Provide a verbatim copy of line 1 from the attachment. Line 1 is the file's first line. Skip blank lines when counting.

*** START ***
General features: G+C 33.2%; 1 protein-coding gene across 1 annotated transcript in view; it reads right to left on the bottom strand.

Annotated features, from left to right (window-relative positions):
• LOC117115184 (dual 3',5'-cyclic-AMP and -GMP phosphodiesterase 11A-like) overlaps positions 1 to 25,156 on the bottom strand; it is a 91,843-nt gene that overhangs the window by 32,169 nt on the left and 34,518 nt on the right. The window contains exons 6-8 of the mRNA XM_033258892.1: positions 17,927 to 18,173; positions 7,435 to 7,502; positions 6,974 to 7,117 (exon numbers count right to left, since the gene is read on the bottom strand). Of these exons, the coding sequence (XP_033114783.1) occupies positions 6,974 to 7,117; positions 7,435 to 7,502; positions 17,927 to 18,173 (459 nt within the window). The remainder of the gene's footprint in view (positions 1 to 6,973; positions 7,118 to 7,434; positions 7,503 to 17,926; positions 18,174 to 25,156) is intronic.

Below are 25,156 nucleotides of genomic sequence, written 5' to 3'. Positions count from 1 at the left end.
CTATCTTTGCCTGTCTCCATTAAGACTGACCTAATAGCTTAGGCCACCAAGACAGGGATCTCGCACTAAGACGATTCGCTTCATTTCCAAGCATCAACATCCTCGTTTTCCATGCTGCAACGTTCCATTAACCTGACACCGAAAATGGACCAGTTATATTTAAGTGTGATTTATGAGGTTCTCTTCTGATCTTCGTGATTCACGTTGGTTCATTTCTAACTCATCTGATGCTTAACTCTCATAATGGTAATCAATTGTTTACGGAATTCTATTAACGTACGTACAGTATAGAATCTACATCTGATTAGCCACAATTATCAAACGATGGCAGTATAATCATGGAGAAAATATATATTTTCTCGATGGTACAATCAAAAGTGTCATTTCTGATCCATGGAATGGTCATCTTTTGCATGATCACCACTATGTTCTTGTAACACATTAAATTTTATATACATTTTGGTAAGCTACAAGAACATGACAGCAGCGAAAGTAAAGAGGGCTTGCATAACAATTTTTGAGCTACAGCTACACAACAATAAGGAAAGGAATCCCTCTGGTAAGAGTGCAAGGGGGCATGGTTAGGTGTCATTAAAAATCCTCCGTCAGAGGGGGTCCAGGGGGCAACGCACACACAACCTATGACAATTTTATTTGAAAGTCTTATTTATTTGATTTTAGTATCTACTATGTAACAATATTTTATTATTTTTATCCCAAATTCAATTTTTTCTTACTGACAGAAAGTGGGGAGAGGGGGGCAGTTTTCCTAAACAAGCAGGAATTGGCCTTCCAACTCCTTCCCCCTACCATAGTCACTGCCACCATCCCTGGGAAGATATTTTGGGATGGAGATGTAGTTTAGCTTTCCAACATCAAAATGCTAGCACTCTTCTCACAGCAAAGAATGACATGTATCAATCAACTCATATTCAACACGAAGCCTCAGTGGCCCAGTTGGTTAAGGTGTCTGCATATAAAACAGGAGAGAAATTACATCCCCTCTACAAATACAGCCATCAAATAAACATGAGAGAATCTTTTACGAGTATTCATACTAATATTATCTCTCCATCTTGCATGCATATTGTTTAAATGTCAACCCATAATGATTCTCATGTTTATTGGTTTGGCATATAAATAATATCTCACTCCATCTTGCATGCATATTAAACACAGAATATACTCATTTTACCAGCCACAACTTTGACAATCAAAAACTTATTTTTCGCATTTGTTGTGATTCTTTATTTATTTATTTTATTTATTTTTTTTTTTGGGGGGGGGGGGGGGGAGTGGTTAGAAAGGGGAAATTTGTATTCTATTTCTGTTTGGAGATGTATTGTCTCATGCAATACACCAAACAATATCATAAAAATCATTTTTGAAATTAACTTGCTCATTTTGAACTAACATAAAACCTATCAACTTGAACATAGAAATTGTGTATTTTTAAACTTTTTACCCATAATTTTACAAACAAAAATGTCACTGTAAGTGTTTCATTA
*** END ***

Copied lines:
General features: G+C 33.2%; 1 protein-coding gene across 1 annotated transcript in view; it reads right to left on the bottom strand.